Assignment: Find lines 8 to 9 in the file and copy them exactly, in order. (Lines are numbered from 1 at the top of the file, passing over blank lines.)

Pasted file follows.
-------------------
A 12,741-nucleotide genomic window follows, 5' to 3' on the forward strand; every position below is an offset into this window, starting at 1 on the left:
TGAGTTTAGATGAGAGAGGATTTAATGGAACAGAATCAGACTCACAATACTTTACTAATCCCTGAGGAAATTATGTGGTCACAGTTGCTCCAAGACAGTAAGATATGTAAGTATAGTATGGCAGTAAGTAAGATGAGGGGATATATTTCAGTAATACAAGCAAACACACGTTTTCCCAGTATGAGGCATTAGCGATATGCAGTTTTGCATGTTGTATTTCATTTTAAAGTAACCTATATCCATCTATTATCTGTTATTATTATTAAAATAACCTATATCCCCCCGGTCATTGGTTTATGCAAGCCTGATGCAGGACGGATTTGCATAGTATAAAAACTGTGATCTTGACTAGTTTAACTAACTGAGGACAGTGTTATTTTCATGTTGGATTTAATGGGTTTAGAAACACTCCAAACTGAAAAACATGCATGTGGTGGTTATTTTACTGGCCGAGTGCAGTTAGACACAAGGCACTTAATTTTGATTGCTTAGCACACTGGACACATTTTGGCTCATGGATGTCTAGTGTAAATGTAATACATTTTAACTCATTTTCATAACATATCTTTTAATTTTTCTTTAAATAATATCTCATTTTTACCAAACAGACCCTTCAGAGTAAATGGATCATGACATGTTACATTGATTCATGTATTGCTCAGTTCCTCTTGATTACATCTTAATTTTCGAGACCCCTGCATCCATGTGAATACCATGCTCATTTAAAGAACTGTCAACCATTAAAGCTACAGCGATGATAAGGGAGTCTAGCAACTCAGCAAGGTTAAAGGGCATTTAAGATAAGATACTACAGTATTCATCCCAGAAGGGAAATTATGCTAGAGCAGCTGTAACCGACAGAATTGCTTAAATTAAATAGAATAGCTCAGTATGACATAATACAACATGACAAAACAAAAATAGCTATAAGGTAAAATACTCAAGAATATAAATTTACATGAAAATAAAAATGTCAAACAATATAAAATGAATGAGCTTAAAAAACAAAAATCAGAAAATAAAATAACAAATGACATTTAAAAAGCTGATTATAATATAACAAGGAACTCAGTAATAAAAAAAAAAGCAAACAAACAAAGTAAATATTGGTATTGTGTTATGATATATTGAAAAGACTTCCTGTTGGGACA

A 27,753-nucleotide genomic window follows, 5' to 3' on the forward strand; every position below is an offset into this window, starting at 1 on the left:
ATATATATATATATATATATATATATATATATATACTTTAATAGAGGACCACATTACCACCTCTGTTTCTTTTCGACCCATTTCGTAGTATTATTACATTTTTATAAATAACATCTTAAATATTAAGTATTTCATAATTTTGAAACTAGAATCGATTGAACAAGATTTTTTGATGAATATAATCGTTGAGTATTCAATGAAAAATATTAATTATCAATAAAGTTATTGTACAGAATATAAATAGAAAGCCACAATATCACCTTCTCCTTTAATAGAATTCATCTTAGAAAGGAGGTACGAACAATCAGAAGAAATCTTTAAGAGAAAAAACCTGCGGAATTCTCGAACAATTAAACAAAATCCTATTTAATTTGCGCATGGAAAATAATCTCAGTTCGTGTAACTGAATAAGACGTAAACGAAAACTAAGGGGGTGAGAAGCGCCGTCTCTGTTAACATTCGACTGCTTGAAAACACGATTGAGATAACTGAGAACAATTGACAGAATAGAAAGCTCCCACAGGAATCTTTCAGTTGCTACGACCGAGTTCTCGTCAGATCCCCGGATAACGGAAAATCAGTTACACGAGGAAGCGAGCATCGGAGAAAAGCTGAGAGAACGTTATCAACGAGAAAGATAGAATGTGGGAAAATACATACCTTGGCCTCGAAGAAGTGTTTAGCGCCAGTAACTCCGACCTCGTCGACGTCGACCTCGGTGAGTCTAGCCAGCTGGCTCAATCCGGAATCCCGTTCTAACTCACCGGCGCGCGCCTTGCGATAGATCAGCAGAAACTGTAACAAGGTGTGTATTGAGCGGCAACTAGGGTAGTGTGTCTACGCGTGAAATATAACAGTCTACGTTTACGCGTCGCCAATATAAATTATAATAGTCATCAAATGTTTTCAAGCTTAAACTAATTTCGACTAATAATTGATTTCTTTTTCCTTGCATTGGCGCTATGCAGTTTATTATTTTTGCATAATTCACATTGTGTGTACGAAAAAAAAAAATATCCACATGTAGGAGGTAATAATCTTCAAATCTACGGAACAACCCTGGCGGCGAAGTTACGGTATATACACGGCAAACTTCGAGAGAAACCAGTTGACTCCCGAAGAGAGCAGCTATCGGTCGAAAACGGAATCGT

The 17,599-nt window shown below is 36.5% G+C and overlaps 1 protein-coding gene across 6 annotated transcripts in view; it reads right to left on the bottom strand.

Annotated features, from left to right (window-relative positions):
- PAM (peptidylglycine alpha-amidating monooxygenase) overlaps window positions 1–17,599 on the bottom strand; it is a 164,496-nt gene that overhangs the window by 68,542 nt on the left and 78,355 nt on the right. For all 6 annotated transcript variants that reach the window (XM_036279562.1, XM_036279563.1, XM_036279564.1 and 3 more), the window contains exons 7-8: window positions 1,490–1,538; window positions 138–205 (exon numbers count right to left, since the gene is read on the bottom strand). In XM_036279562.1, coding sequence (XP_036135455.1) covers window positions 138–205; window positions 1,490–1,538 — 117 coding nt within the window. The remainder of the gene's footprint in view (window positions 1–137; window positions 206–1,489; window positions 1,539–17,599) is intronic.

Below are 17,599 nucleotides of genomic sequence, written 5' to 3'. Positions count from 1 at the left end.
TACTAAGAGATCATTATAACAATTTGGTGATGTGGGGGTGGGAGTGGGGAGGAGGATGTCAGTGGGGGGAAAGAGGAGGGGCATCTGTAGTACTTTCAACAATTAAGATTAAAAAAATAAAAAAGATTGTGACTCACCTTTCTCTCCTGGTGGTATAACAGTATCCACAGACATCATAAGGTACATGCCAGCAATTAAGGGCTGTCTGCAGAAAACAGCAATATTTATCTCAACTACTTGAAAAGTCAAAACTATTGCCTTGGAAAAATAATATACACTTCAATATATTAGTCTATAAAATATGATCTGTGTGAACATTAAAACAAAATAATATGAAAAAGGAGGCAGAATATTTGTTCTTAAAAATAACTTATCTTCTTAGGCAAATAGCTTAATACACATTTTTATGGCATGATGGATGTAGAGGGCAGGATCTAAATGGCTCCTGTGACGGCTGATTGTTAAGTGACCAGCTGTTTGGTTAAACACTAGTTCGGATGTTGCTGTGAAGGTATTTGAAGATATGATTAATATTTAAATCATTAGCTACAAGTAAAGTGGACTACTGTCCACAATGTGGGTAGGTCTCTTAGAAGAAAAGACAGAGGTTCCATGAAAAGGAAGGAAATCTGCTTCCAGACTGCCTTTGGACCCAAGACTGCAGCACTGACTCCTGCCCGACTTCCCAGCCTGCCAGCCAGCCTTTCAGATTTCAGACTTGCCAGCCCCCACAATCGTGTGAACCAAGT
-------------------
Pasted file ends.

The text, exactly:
Below are 17,599 nucleotides of genomic sequence, written 5' to 3'. Positions count from 1 at the left end.
TACTAAGAGATCATTATAACAATTTGGTGATGTGGGGGTGGGAGTGGGGAGGAGGATGTCAGTGGGGGGAAAGAGGAGGGGCATCTGTAGTACTTTCAACAATTAAGATTAAAAAAATAAAAAAGATTGTGACTCACCTTTCTCTCCTGGTGGTATAACAGTATCCACAGACATCATAAGGTACATGCCAGCAATTAAGGGCTGTCTGCAGAAAACAGCAATATTTATCTCAACTACTTGAAAAGTCAAAACTATTGCCTTGGAAAAATAATATACACTTCAATATATTAGTCTATAAAATATGATCTGTGTGAACATTAAAACAAAATAATATGAAAAAGGAGGCAGAATATTTGTTCTTAAAAATAACTTATCTTCTTAGGCAAATAGCTTAATACACATTTTTATGGCATGATGGATGTAGAGGGCAGGATCTAAATGGCTCCTGTGACGGCTGATTGTTAAGTGACCAGCTGTTTGGTTAAACACTAGTTCGGATGTTGCTGTGAAGGTATTTGAAGATATGATTAATATTTAAATCATTAGCTACAAGTAAAGTGGACTACTGTCCACAATGTGGGTAGGTCTCTTAGAAGAAAAGACAGAGGTTCCATGAAAAGGAAGGAAATCTGCTTCCAGACTGCCTTTGGACCCAAGACTGCAGCACTGACTCCTGCCCGACTTCCCAGCCTGCCAGCCAGCCTTTCAGATTTCAGACTTGCCAGCCCCCACAATCGTGTGAACCAAGT